Teach the Earth > Complex Systems > Courses > Modeling Earth and Environmental Systems

Modeling Earth and Environmental Systems

Stephen Hurst,
University of Illinois, Department of Geology


In this course, students will build and use models of climatic, hydrologic, geochemical, and human systems, explore the basic concepts of systems modeling, use models to test hypotheses, and find out about the assumptions and approximations that must be made in modeling.

Course URL: http://classes.geology.illinois.edu/09FallClass/geo481/
Course Size:

Course Format:
Lab only

Institution Type:
University with graduate programs, including doctoral programs

Course Context:

Upper level undergraduate and first year graduate course. No specific pre-requisites and not a prerequisite for other course. Optionally used as a capstone course for Environmental majors.

Course Content:

Modeling is learned by doing. So, this is a course where you will spend most of your time building and using models. There will be a variety of models that you will build covering in general the cycles of mass and energy in the earth system at a variety of time scales. This includes the carbon cycle in the atmosphere and oceans, the radiative balance of the earth and latent heat movement in the atmosphere. We will also study and modify existing economic and social models - specifically the World 3 model originally developed for the book "Beyond the Limits" in 1972.

Course Goals:

There are several course goals:
  • to understand how models are constructed and used, what assumptions must be made, which results are robust and which are deserving of skepticism,
  • to grasp the fundamental systems concepts that underlie all models: fluxes and reservoirs, positive and negative feedbacks, open and closed systems,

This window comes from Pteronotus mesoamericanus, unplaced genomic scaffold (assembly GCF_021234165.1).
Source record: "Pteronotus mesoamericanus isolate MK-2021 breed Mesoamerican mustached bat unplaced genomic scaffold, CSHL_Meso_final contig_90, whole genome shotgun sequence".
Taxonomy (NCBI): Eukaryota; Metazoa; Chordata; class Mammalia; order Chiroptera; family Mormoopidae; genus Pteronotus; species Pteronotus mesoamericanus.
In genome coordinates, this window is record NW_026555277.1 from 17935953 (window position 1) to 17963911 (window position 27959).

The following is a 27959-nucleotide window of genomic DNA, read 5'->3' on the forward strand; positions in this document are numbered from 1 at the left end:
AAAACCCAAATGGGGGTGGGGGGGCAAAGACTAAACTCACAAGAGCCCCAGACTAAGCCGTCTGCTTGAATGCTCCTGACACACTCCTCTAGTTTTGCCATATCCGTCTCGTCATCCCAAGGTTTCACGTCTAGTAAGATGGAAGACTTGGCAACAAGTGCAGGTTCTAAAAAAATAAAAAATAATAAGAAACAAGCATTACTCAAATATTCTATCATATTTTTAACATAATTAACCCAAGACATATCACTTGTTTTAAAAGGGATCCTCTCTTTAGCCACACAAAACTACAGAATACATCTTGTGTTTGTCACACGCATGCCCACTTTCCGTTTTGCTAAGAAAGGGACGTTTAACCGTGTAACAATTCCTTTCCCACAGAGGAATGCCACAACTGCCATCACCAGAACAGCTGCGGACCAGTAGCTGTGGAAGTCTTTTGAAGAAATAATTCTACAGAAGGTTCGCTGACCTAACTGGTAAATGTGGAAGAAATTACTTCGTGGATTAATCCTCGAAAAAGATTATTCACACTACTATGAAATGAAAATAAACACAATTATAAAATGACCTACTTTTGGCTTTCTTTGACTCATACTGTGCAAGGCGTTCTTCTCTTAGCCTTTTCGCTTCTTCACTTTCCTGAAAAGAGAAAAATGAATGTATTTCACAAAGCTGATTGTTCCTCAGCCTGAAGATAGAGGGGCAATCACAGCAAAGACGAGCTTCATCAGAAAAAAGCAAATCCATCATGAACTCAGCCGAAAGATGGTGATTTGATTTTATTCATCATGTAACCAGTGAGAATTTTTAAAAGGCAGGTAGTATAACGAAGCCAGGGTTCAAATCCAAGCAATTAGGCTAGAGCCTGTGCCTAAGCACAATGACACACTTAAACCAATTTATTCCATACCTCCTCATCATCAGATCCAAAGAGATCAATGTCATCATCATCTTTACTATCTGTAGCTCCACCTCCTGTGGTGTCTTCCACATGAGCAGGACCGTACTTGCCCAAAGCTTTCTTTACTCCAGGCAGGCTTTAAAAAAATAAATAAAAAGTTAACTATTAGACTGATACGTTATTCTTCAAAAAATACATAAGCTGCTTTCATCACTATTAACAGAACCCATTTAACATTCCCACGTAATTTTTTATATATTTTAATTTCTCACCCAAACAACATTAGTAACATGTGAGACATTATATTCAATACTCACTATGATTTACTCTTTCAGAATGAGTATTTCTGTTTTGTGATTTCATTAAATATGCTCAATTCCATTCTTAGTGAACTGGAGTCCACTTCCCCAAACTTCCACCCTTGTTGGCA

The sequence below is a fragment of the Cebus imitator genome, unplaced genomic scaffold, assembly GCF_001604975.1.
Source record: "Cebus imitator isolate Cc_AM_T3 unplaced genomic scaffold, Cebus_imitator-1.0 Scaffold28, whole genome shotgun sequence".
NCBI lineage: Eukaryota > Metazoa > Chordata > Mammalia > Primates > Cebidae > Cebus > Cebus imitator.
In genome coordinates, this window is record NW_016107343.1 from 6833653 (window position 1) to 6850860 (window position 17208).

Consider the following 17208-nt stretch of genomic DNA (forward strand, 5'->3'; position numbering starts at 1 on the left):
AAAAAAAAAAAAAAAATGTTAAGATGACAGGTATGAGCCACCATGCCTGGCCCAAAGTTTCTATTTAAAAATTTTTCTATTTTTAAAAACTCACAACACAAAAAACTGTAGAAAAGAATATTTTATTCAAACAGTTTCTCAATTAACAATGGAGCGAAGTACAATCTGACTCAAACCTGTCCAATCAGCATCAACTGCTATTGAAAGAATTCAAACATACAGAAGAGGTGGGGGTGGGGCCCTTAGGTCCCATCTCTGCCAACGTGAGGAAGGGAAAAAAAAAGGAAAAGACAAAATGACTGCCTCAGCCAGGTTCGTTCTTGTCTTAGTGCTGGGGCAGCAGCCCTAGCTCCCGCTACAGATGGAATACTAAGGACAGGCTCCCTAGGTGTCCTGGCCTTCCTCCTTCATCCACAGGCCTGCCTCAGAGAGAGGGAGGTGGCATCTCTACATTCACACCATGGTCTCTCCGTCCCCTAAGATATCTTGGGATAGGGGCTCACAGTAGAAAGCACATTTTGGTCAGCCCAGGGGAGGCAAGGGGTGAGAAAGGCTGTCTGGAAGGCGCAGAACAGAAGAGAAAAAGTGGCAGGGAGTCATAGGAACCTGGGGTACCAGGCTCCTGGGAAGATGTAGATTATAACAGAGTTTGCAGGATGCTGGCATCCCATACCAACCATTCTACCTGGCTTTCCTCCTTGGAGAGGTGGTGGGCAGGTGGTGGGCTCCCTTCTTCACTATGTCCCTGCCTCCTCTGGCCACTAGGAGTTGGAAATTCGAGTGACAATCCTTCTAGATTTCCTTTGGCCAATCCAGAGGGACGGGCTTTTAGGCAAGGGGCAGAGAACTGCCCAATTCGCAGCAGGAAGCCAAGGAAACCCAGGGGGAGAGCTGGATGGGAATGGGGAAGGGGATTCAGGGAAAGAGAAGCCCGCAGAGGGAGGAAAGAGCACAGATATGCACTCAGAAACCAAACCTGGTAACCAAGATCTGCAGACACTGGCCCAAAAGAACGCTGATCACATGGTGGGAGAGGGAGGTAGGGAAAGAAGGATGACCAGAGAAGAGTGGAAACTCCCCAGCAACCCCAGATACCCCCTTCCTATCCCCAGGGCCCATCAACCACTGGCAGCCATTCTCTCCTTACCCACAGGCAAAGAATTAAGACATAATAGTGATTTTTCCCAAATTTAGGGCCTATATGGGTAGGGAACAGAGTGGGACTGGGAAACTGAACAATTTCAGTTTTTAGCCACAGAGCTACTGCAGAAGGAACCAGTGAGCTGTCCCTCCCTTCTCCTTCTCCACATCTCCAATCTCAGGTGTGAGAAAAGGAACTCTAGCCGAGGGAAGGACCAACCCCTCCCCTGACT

• to gain basic modeling skills that can be applied in your own research,
  • to learn about the basic principles that govern the systems we model here: the climate, the hydrologic cycle, pollution, biogeochemical cycles, and the sustainability of human activity on the Earth,
  • to learn how to calibrate and validate models and check the sensitivity of parameters.

Course Features:

10 weeks of weekly projects/model building that get progressively more complex, then 5 weeks of study of the World 3 model and its implications for sustainable future.

Course Philosophy:

To enable students to learn to create their own models for topics both simple and complex, such that they might hear about in a colloquium talk, or in their own research.


Weekly quizzes, project write ups, Final Exam with progressively difficult environmental model project to be completed in the 3 hours.


Modeling the Earth Syllabus (Microsoft Word 36kB Mar29 10)

References and Notes:

  • Modeling the Environment , Andrew Ford.
  • Limits to Growth, the 30 year update and the previous two books in the series, Limits to Growth and Beyond the Limits, all by Meadows, Meadows and Rander.

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